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Office of News and Information
212 Whitehead Hall / 3400 N. Charles Street
Baltimore, Maryland 21218-2692
Phone: (410) 516-7160 / Fax (410) 516-5251

February 9, 1995
CONTACT: Emil Venere

Astrophysicists Devise New Method for
Investigating Dark Matter

(Editors: This release on recent Johns Hopkins research on the dark matter question also is relevant to coverage of the Astro-2 space shuttle flight, an ultraviolet astronomy mission now scheduled for a March 2, 1995, launch)

Technique will be used with data from March shuttle flight Two Johns Hopkins astrophysicists have devised a novel method for calculating how much of the original hydrogen and helium produced in the Big Bang remains diffused in the vast space between galaxies, knowledge that might help cosmologists identify a portion of the hypothetical "dark matter."

The technique could lead to a greater understanding of how the universe mysteriously evolved from its original state of smoothly distributed matter to its present clumpy condition in which clusters of galaxies are distributed unevenly. Although the well-accepted Big Bang theory suggests that the primordial "intergalactic medium" of hydrogen and helium should exist, it has not actually been detected.

Proving its existence and calculating its mass would provide vital clues in attempts to learn how the cosmos developed from its explosive birth, said Hopkins astrophysicists Arthur F. Davidsen and Wei Zheng.

"We're looking for much more detail about how the universe got from there to here," said Dr. Davidsen, a professor in the Hopkins Department of Physics and Astronomy. "Given that the Big Bang did what we believe it did, how did the galaxies form? The intergalactic medium is like a missing link in that chain of events that connects the Big Bang to what we have today."

Their innovative technique is outlined in a scientific paper to be published Feb. 20 in The Astrophysical Journal: Letters. The technique adds a new dimension to a well-known concept conceived 30 years ago by astrophysicists James P. Gunn and Bruce Peterson. The Gunn-Peterson effect postulated that scientists should be able to detect the hydrogen originally created in the Big Bang by analyzing the light from quasars, the most luminous objects in the universe. As the light passes through the presumed medium, the gas should absorb a portion of the ultraviolet spectrum, producing a distinct spectrographic signature.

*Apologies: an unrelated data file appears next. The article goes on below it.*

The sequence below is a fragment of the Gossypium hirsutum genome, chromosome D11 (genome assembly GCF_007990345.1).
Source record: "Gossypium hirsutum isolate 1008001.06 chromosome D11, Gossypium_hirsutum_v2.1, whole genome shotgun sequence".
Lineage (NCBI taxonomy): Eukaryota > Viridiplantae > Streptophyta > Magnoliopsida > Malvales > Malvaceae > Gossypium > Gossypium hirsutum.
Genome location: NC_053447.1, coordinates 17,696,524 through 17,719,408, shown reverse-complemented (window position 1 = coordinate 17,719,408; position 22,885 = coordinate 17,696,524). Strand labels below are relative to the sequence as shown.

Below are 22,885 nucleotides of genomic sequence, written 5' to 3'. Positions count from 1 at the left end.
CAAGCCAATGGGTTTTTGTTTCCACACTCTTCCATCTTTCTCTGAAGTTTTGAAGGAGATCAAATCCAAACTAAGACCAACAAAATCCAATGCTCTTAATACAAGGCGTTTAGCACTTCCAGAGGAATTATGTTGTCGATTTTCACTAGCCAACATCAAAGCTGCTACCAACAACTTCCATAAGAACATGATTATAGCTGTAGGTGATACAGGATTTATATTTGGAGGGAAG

But scientists, using a variety of telescopes and instruments, have not detected the primordial hydrogen. One theory is that the hydrogen has been ionized -- intense radiation has stripped hydrogen atoms of their single electrons -- rendering them unable to absorb light. But helium has two electrons, making it possible that some of the helium atoms have not been fully ionized. If a portion of the helium atoms have retained an electron, they should absorb some of the ultraviolet light from quasars, making the gas detectable with the right kind of ultraviolet instrument.

The Hopkins Ultraviolet Telescope, sensitive to a portion of the spectrum best suited for the research, is scheduled for a March 2 launch aboard the space shuttle Endeavour, on the Astro-2 mission. Dr. Davidsen and members of his science team plan to use HUT to search for signs of the primordial helium in the intergalactic medium.

But even with data from HUT, without the new method devised by Dr. Davidsen and Dr. Zheng, scientists would only be able to confirm the presence of helium. They would not be able to calculate how much total helium and hydrogen are present.